It was a 20-minute drive out of Santa Fe to my mother’s land. On a hot but breezy June day about a decade ago, she drove my younger brother and me out there in a rented white Jeep Liberty. Outside the closely huddled adobe city, the desert opened up into rolling hills as we made our way to Lamy, population hovering near 200. The railway station justifies its dot on the map, a place that exists to link other places.

We shot down Highway 285, exited, turned onto a dirt road. “How do you guys feel about the idea of me moving out here?” my mother asked, car wheels raising reddish dust as we bumped along. Her tone was casual, but the question was likely more freighted than she let on. She and her boyfriend still lived in New York, and they had purchased this land with loose intentions, the someday-dream of building a house and a life in Santa Fe’s sagebrush sprawl.

“It’s your life,” I answered. I was 20 years old, halfway through college back east. Living in temporary spaces, a series of rooms stocked with the same anonymous dorm furniture. Comfortably unmoored. My brother, 17 and already more business-minded than I’d ever be, began expounding upon real estate strategies, land value, buying before you sell. I stared out the window, watching the spaces between the houses grow and wondering how far off the hazy mountains were. To my northeastern mind, expansive seemed to be the only right word for a place like this. Expansive and divided into manageable, buyable plots.

We parked at the edge of a cul-de-sac and stepped into the stretch of piñon- and juniper-speckled land labeled Lot 15. The air buzzed, an insect orchestra hidden in the dry grasses. My mother was quiet as she walked onto her 12-acre lot, weaving among rabbitbrush and the occasional beer bottle. Her lot. Her land. I found myself wondering how that felt — to own the place where you stood.

To her, at that moment, it probably felt uncertain. To buy a piece of land was one thing, to make a life there was another. She had yet to decide whether she really would or could choose New Mexico, so far from New York and her family and nearly everything and everyone she’d known for the half-century of her life. With my brother preparing to apply to college, she would soon face an empty nest. And her relationship wasn’t in a certain place, either, though a year later, she’d be planning her wedding. I imagined it was a daunting sensation: gazing into a possible future out West, outlining the next chapter of your life in pencil.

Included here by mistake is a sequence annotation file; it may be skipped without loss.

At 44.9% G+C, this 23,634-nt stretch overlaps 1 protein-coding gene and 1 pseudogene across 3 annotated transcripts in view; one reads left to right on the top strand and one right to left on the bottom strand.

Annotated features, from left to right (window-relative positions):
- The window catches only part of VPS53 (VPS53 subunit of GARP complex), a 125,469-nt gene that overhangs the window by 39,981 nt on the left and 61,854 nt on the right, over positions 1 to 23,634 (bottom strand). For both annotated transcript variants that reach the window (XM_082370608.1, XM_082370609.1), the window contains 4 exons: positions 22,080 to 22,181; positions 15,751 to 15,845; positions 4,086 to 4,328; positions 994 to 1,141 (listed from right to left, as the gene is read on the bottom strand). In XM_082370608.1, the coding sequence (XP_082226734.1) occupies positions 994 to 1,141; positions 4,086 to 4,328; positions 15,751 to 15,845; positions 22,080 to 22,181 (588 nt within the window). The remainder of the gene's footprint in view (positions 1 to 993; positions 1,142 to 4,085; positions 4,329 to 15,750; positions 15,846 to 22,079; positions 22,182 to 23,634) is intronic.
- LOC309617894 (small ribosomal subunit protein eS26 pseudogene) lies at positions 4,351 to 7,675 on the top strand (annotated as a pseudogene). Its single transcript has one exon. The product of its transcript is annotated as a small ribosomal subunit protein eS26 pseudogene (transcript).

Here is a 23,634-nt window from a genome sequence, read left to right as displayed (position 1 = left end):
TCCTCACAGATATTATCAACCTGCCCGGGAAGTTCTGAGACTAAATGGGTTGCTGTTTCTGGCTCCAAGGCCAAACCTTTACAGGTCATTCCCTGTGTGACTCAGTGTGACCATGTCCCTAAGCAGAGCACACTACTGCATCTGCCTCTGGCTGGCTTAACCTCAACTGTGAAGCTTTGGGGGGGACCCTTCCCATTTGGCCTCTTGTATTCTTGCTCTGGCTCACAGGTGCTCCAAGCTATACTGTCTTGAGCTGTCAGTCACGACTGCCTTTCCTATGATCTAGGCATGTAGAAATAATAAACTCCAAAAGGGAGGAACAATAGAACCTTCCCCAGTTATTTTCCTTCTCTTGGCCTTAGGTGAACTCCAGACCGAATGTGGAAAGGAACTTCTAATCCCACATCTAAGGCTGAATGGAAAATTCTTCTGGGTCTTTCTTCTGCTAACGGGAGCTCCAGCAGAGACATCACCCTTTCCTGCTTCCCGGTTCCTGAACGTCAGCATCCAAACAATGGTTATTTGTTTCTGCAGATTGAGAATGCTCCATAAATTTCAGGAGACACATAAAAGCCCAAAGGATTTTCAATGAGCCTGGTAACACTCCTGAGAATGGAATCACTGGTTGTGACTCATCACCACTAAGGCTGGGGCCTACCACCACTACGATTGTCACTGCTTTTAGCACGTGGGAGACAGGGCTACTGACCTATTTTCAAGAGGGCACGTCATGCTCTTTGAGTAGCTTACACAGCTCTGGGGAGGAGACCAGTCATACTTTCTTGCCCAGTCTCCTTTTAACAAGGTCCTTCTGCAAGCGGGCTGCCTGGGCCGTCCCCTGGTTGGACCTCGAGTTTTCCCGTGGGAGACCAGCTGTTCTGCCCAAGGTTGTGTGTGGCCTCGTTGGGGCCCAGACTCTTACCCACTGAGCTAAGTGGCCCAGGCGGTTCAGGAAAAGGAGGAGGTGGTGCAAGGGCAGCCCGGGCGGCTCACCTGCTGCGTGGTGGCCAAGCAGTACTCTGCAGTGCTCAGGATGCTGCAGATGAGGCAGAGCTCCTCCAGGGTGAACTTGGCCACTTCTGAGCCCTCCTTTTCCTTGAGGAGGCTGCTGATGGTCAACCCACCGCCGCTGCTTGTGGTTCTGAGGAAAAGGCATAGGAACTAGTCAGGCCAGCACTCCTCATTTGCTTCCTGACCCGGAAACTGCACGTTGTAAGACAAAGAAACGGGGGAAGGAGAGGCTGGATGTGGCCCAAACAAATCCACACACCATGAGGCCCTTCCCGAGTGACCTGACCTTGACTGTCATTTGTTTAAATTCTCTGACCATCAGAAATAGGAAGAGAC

Steady as I was on the well-worn path from suburban upbringing to liberal arts, I couldn’t yet relate to that kind of life upheaval. But I could see how a place like this might provide the canvas. Taking in the rolling desert hills, the mountains that lapped up the land on all sides, I understood how a person could fall in love with all this. My mom had brought our family to New Mexico a few times before, and I was always the one stopping to gape at rocks, asking to pull the car over one more time so I could take another photo. Already, I was smitten with desert horizons and open skies.

Deep into the lot, I noticed a stake — a marker of the spot where someone had decided a house should go. Where wires should reach, where a driveway should lead, where a person or a couple or a family should settle down and build a life on arid soil. It occurred to me that I’d never knowingly looked upon anything like this before: a place wanted only for its potential, a piece of land poised and waiting to become something much more complex. Loose as I was in the world at 20, this moved me.

Trying to imagine this land before Lot 15 was a measured tract, I thought about the purposeful ways that Americans have moved across space. The hope and hubris of those who settled here, how they chose to make this dry place home and see what would grow: land ownership as trial, survival as success. How we built our western cities and towns out of myth and sheer stubbornness.

This was the beginning of my attraction to the idea of empty land as blank canvas — an idea that brings with it a host of problems. Such spaces are empty because they have been emptied. The land I was standing on had been continuously inhabited for thousands of years. When it comes to the American West, every clean slate is an erasure.

Years later, when my mother and the man who had become her husband moved to Santa Fe, I had just started graduate school, and I filled in the blanks of my new apartment with their cast-off furniture. Their home — first a small house in Santa Fe proper, and later a larger one near the land they still own — became my jumping-off point for road trips, the western springboard for my heart’s divided geography. My fascination with southern Utah and the rest of the Colorado Plateau, my year in Colorado — all my leaps into the West were possible because my mother and stepfather leaped first.

Though they never ended up building on Lot 15, they haven’t managed to sell it either. Sometimes they take their two large dogs there to run around, a trivial yet practical use of their slice of fallow land. But it seems right to me that the land remains undeveloped, that it still exists as a place of potential — a place where an imagined future remains suspended in fantasy while they live out the real version just a few miles away. The disjuncture between what we imagine and what comes to be doesn’t usually manifest quite so physically, but the West is like that: myth and reality intersecting only intermittently, endless revisions following every act of hope.